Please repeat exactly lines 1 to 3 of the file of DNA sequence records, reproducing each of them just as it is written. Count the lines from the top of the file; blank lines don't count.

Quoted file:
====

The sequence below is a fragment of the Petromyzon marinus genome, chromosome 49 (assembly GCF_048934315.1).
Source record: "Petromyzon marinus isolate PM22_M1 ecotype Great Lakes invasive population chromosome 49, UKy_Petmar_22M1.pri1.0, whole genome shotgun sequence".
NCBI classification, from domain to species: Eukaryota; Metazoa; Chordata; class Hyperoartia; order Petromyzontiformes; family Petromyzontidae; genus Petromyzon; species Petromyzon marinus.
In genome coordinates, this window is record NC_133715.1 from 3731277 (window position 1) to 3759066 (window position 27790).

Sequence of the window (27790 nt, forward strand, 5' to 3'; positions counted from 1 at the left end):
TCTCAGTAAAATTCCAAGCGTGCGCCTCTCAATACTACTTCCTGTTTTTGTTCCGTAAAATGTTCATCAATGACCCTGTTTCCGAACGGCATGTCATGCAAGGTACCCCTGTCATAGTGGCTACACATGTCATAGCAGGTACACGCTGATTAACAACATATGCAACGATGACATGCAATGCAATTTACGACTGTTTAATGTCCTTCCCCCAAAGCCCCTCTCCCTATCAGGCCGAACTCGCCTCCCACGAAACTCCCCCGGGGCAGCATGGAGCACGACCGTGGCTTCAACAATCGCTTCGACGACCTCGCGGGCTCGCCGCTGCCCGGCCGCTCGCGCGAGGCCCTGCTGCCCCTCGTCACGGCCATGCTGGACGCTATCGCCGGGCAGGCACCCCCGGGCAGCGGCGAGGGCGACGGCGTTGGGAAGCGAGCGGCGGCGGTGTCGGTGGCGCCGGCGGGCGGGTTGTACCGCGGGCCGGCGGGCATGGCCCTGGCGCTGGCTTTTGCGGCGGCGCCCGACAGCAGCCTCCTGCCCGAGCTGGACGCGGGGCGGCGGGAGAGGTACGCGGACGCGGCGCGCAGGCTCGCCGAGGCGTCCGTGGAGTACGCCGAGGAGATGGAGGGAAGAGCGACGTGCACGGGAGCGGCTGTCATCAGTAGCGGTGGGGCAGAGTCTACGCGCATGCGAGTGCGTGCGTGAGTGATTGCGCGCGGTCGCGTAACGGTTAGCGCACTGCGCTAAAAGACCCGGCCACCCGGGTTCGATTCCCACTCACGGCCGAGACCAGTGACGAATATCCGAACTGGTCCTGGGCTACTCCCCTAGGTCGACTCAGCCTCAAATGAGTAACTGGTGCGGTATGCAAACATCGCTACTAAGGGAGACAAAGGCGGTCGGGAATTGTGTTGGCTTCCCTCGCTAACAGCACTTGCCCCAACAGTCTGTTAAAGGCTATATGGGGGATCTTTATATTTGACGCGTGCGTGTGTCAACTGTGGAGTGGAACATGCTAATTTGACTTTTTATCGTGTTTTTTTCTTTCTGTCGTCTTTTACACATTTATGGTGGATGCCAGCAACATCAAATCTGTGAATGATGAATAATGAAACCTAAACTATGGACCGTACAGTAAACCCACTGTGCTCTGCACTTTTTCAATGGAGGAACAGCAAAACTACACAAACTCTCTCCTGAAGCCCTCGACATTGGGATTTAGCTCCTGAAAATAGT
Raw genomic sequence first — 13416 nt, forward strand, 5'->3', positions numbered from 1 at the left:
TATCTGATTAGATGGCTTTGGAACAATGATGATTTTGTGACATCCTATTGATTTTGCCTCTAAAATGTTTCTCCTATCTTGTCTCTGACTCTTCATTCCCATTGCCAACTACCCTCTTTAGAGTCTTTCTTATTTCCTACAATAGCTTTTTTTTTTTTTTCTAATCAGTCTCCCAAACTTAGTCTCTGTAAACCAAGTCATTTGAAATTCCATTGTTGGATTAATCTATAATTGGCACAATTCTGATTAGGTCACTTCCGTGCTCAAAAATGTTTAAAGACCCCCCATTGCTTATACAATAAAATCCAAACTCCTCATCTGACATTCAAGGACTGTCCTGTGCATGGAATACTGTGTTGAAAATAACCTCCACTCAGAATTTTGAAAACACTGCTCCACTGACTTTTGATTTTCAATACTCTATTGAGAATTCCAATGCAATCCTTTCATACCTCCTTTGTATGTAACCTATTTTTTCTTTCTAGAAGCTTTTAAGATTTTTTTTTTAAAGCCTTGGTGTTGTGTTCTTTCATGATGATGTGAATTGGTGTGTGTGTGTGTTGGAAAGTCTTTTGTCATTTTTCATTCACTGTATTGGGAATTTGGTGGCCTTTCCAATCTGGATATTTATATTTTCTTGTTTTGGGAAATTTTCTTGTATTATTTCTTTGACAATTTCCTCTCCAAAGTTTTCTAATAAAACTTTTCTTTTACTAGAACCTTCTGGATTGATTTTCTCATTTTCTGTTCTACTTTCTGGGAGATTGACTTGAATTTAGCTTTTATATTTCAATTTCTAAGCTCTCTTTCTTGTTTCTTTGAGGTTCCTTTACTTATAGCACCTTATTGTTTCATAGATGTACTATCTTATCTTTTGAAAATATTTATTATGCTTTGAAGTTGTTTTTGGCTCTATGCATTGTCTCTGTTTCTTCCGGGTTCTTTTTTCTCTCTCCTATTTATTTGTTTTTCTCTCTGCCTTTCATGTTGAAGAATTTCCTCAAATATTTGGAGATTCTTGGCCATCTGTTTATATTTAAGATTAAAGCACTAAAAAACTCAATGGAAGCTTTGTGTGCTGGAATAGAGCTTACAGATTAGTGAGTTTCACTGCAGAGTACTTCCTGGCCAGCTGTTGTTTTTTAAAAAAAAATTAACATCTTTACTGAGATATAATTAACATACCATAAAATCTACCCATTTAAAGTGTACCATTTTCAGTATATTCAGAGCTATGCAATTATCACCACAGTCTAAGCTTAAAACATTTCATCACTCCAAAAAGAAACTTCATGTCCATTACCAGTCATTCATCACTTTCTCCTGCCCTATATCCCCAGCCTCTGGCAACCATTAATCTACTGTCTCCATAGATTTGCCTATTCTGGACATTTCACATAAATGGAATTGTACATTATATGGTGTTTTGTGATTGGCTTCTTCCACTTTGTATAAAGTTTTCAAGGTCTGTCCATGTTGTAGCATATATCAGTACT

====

The sequence below is a fragment of the Petromyzon marinus genome, chromosome 49 (assembly GCF_048934315.1).
Source record: "Petromyzon marinus isolate PM22_M1 ecotype Great Lakes invasive population chromosome 49, UKy_Petmar_22M1.pri1.0, whole genome shotgun sequence".
NCBI classification, from domain to species: Eukaryota; Metazoa; Chordata; class Hyperoartia; order Petromyzontiformes; family Petromyzontidae; genus Petromyzon; species Petromyzon marinus.